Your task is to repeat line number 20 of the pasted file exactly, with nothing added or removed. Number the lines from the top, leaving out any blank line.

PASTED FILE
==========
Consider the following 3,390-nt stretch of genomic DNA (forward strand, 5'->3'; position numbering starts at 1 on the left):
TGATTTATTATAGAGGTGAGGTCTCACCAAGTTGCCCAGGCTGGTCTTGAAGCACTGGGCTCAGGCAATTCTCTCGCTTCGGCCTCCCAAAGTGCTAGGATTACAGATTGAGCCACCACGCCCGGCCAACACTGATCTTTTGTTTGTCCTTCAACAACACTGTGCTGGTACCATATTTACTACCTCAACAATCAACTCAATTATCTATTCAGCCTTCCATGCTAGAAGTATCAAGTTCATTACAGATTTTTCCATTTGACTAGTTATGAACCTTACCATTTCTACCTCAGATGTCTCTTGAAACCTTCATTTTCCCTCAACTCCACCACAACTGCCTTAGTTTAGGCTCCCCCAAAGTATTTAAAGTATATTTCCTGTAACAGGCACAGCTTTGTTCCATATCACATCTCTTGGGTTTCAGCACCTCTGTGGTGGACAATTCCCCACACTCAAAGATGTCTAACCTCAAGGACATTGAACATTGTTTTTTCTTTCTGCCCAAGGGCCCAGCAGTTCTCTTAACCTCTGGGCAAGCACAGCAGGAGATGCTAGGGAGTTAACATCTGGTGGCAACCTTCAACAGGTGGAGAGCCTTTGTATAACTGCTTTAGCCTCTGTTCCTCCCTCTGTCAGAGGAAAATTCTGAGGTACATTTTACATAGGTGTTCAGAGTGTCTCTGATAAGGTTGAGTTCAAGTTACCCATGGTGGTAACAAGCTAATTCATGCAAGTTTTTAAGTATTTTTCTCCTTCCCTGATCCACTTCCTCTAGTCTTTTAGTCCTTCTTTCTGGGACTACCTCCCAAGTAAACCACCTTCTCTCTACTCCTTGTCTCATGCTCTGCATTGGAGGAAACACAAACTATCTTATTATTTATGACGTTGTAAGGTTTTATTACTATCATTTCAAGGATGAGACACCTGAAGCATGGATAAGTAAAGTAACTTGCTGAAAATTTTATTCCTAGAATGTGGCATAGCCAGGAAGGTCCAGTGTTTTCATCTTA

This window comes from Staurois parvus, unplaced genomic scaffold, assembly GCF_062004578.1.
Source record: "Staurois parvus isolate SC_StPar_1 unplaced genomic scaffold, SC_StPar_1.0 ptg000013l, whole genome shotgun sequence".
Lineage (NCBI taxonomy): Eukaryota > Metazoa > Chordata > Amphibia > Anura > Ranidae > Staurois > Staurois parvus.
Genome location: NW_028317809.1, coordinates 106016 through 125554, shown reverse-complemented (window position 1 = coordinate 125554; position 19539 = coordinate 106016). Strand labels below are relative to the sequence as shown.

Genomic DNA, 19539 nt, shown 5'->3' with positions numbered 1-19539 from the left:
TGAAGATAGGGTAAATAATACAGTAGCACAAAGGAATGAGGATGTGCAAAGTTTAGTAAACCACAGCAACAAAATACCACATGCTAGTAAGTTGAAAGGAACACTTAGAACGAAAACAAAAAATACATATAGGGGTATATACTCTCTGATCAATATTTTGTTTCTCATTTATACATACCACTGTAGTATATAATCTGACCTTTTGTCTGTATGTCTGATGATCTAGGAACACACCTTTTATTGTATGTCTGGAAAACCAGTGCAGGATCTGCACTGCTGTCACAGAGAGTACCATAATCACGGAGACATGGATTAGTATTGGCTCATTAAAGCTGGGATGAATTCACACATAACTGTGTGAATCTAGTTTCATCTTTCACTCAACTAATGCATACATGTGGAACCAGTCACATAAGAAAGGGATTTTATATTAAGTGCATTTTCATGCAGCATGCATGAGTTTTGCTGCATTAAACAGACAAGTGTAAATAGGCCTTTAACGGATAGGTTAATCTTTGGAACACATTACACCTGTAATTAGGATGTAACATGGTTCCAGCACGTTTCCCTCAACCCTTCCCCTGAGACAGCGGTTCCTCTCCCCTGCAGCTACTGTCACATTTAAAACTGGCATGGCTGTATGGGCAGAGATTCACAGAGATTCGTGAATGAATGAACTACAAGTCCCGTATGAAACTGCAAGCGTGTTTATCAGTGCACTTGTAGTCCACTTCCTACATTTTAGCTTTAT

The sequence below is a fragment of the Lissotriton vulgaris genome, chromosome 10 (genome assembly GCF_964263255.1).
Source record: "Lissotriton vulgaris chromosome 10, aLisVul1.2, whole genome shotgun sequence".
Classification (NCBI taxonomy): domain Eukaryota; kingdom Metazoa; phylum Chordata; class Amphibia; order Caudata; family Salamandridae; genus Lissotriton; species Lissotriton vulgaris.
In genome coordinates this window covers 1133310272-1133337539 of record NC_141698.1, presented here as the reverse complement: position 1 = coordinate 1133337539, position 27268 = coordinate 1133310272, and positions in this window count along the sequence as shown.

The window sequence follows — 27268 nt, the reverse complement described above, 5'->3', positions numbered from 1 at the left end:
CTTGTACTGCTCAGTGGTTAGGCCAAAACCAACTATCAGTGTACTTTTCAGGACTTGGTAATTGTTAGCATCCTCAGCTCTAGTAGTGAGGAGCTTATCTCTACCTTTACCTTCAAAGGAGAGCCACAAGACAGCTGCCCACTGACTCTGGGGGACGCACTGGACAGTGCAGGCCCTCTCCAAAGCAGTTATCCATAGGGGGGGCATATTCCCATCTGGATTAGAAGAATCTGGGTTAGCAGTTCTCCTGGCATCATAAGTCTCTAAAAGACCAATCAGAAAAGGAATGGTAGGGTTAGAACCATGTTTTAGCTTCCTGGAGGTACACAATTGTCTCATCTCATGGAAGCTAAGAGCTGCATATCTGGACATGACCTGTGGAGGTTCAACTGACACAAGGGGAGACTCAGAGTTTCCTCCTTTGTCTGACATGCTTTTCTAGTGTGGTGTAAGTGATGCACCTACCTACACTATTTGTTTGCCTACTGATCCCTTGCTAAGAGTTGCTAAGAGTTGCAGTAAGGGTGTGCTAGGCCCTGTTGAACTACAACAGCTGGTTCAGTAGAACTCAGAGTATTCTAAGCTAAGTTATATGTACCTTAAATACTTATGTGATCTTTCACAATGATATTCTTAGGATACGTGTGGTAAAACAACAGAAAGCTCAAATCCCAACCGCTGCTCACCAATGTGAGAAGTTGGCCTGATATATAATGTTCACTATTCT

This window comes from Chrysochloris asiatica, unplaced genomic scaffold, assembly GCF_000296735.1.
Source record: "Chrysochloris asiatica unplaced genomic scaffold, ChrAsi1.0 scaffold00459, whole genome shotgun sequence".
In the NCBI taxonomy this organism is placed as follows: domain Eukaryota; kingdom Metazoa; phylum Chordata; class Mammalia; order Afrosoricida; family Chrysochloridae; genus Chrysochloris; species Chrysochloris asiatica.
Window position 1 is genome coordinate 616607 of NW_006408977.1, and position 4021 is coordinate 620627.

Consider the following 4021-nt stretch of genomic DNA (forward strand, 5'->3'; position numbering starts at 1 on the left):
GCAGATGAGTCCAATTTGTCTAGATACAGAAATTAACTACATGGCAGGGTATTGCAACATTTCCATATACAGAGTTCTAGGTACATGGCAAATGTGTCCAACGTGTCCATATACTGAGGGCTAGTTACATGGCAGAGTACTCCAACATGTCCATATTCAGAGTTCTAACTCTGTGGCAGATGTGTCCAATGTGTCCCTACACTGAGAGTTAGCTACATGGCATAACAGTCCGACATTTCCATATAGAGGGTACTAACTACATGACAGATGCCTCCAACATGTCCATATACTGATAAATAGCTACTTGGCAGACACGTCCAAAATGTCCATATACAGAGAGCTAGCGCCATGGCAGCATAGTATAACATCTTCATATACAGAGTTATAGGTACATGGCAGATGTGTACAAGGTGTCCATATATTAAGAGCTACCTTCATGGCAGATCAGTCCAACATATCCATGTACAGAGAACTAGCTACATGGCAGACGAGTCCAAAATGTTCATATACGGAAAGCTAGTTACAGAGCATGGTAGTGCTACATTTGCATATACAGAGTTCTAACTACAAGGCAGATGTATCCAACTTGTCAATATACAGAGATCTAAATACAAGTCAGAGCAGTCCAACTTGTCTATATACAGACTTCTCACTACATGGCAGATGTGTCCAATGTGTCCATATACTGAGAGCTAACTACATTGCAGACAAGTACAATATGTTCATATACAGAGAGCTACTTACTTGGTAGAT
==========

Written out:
GCAGATGAGTCCAATTTGTCTAGATACAGAAATTAACTACATGGCAGGGTATTGCAACATTTCCATATACAGAGTTCTAGGTACATGGCAAATGTGTCCAACGTGTCCATATACTGAGGGCTAGTTACATGGCAGAGTACTCCAACATGTCCATATTCAGAGTTCTAACTCTGTGGCAGATGTGTCCAATGTGTCCCTACACTGAGAGTTAGCTACATGGCATAACAGTCCGACATTTCCATATAGAGGGTACTAACTACATGACAGATGCCTCCAACATGTCCATATACTGATAAATAGCTACTTGGCAGACACGTCCAAAATGTCCATATACAGAGAGCTAGCGCCATGGCAGCATAGTATAACATCTTCATATACAGAGTTATAGGTACATGGCAGATGTGTACAAGGTGTCCATATATTAAGAGCTACCTTCATGGCAGATCAGTCCAACATATCCATGTACAGAGAACTAGCTACATGGCAGACGAGTCCAAAATGTTCATATACGGAAAGCTAGTTACAGAGCATGGTAGTGCTACATTTGCATATACAGAGTTCTAACTACAAGGCAGATGTATCCAACTTGTCAATATACAGAGATCTAAATACAAGTCAGAGCAGTCCAACTTGTCTATATACAGACTTCTCACTACATGGCAGATGTGTCCAATGTGTCCATATACTGAGAGCTAACTACATTGCAGACAAGTACAATATGTTCATATACAGAGAGCTACTTACTTGGTAGAT